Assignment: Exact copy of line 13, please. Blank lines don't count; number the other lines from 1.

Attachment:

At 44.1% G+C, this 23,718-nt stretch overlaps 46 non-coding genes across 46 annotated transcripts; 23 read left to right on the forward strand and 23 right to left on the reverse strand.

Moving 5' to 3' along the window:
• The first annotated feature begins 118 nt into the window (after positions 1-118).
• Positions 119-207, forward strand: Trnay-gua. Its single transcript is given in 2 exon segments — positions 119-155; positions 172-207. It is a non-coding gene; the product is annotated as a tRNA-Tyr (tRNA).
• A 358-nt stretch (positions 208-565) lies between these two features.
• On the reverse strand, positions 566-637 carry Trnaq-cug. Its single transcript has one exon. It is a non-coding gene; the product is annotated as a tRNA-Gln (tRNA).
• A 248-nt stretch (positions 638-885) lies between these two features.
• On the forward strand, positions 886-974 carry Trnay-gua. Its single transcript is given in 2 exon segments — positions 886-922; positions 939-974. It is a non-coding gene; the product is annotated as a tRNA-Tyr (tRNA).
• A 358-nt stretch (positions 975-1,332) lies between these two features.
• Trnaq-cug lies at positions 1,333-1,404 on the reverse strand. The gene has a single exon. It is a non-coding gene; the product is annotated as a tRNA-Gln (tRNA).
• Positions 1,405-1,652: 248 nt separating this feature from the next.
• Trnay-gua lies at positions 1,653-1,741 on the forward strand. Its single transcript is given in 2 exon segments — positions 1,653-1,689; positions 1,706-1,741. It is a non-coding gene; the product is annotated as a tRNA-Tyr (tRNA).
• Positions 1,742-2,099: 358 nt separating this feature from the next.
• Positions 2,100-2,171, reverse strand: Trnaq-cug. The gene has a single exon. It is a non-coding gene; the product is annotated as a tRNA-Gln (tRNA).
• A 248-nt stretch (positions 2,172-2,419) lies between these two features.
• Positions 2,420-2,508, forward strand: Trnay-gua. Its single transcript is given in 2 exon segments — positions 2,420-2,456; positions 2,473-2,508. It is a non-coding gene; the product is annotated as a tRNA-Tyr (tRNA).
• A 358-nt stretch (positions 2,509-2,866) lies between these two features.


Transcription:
• Positions 1,742-2,099: 358 nt separating this feature from the next.